Secrets of Romantic Conflict
“Nothing moves forward in a story except through conflict.” (Robert McKee)
In the best romances, love’s power to achieve personal growth is inseparable from story conflict and suspense. This is true even in stories ending with the lovers apart. The characters in Shakespeare’s Romeo and Juliet, James Cameron’s Titanic, Kent Haruf’s Our Souls at Night, and John Green’s The Fault in our Stars all demonstrate love’s power to achieve personal growth.
What is romantic conflict?
Conflict is a struggle between opposing forces. It may be internal (conflict with oneself) or external (conflict with others, with the environment, or with the supernatural).
In a romance, falling in love creates problems for both hero and heroine, but ultimately love’s power provides the solution. During their romantic journey, the lovers must experience both internal and external conflict as they struggle to achieve their goals.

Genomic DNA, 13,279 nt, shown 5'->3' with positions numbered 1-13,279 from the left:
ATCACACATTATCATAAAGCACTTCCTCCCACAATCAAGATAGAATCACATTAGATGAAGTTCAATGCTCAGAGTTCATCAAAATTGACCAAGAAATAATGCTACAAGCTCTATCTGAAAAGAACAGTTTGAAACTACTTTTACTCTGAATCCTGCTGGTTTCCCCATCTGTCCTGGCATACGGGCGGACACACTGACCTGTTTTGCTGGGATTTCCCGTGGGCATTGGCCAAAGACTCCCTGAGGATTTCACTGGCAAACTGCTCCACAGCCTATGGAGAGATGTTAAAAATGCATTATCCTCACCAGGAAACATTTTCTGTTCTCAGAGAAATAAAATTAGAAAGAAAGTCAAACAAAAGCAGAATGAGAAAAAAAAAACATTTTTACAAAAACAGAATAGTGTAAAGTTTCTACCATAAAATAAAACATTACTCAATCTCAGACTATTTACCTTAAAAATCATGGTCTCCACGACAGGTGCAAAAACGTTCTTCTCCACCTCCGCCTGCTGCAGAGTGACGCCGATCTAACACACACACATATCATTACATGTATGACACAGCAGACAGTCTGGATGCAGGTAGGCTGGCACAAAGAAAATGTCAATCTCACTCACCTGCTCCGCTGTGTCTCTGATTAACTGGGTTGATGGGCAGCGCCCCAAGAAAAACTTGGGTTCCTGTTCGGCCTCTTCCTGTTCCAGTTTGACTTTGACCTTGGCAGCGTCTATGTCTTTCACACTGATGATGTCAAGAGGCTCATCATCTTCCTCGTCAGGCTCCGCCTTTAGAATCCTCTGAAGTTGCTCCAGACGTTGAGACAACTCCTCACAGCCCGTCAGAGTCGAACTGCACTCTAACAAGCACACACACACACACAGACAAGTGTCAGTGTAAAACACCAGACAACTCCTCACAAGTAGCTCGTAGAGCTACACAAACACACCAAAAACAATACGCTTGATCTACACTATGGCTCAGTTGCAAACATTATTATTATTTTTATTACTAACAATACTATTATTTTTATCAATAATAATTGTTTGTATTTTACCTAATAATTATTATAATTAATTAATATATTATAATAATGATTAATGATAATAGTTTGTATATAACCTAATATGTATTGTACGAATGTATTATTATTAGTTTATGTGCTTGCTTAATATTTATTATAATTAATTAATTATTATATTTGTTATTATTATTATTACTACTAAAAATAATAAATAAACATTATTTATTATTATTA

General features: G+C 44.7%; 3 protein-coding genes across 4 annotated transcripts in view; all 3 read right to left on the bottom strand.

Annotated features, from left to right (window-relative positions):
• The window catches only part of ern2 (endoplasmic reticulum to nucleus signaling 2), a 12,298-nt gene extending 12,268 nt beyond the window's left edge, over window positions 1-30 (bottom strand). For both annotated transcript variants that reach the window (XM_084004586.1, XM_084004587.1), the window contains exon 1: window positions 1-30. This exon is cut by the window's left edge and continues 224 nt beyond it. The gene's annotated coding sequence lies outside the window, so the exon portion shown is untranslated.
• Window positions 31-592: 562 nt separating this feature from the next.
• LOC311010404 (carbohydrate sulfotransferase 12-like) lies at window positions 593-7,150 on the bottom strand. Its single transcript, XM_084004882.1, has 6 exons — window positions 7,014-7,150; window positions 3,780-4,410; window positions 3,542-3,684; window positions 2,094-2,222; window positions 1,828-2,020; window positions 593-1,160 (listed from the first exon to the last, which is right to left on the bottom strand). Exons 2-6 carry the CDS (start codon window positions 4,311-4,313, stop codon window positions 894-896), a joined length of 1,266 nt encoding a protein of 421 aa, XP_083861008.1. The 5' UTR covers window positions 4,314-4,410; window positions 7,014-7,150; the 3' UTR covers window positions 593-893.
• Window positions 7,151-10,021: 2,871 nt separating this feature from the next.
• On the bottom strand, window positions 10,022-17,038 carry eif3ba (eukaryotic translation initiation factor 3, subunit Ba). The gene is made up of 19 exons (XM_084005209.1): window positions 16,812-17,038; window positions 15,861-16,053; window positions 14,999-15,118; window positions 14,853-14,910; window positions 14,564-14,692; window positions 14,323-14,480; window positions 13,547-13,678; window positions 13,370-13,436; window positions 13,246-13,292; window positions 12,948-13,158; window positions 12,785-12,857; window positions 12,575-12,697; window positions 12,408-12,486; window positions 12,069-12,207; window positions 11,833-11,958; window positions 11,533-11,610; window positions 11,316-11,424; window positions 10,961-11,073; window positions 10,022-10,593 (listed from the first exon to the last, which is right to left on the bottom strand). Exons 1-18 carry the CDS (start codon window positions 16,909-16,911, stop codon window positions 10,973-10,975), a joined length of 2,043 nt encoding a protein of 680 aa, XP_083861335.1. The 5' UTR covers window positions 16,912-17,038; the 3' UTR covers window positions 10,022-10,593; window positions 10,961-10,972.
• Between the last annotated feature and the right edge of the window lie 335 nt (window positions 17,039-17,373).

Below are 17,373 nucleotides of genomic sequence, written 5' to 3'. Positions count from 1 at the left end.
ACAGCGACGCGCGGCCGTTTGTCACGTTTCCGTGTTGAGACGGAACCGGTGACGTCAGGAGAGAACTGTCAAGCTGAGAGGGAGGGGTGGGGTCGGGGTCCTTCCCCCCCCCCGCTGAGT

Internal conflict is the result of a character’s wanting two incompatible things. They may want love, yet fear being vulnerable. They may need to keep a secret, although their moral code demands honesty.
In my novel Hidden Memories, my heroine Abby’s daughter was conceived with Ryan, a stranger she met while in shock after her husband’s death. Abby knows she should be honest about her daughter’s biological father but fears the consequences of telling the truth.
Internal conflict is essential to create meaningful, character-driven stories. The author whose characters don’t experience internal conflict is telling the reader that the issues in this story aren’t important enough to worry about.